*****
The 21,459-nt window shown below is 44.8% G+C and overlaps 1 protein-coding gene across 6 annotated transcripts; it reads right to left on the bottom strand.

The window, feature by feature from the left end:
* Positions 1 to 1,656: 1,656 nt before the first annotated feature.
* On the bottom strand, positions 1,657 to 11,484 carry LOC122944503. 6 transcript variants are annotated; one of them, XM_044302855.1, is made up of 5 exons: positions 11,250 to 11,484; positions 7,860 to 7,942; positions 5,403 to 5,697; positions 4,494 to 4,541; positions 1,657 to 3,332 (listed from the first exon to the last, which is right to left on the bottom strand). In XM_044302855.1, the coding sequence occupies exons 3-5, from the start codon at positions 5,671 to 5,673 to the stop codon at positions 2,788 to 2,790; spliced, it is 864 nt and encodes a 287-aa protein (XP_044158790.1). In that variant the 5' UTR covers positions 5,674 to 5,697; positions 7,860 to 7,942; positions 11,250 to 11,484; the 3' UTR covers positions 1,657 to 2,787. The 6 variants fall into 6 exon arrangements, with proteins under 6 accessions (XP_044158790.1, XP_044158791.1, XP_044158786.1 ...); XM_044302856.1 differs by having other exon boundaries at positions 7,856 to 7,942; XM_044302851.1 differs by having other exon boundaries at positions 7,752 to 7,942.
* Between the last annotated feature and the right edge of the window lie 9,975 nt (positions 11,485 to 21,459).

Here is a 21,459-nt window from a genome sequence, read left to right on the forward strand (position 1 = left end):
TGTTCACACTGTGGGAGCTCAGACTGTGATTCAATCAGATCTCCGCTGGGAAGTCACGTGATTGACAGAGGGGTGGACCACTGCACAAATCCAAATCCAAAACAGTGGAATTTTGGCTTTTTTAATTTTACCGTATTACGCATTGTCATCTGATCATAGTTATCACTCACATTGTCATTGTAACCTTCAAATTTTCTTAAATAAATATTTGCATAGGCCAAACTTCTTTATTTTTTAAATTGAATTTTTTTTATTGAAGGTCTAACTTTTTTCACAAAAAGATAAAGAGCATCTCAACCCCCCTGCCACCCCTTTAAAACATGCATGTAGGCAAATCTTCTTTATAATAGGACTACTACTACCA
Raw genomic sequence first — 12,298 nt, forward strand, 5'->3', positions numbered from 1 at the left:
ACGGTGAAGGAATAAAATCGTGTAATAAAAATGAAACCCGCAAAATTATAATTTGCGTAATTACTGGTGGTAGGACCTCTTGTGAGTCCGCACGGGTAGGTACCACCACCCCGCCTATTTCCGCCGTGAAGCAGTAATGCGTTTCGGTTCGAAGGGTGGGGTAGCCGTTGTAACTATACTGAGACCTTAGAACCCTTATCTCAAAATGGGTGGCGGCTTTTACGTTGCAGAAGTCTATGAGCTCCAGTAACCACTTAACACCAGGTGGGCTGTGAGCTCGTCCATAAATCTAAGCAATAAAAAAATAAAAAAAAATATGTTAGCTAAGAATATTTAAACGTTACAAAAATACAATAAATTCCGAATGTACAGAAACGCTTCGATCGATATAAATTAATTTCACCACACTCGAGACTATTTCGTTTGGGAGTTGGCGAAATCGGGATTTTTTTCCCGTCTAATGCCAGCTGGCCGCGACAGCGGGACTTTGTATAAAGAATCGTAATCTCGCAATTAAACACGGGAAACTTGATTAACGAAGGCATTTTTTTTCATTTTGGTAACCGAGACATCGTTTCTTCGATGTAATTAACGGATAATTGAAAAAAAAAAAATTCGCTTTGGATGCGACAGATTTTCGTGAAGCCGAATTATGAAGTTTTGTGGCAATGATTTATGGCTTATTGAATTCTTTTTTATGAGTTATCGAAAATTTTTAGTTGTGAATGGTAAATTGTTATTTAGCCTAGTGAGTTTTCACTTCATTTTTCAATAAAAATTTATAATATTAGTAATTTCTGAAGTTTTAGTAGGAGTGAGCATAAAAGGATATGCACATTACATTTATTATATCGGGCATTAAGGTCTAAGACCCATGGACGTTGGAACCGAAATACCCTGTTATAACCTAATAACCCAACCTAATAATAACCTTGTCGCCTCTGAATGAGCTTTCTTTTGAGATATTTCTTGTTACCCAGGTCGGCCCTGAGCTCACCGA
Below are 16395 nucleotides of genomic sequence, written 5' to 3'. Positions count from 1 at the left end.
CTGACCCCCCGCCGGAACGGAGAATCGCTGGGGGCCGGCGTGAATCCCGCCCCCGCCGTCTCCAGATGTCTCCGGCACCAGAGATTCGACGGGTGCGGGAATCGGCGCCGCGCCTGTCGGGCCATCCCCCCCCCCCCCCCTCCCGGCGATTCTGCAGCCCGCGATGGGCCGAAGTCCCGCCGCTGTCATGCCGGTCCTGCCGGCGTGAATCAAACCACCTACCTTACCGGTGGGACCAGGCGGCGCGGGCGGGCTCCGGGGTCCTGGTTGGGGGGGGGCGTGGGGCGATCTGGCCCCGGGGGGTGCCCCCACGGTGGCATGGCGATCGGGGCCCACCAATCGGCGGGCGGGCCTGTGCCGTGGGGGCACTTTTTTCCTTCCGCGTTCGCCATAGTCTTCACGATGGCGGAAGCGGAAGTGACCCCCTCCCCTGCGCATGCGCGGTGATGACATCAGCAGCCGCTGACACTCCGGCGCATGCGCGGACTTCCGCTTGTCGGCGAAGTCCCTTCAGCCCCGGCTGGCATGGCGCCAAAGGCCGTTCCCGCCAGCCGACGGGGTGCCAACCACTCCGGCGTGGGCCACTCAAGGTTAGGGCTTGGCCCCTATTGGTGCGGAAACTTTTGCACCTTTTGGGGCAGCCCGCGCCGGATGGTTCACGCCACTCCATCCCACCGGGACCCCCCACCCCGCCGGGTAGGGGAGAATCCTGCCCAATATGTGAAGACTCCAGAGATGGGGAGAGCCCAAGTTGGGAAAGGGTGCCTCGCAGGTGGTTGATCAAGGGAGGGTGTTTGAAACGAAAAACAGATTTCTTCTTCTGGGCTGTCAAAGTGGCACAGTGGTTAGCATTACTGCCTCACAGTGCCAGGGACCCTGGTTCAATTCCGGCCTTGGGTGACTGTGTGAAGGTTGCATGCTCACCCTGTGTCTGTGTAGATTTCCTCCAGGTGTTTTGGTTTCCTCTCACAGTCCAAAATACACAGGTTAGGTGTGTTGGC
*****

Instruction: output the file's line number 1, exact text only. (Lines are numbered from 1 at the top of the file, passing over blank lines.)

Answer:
The 21,459-nt window shown below is 44.8% G+C and overlaps 1 protein-coding gene across 6 annotated transcripts; it reads right to left on the bottom strand.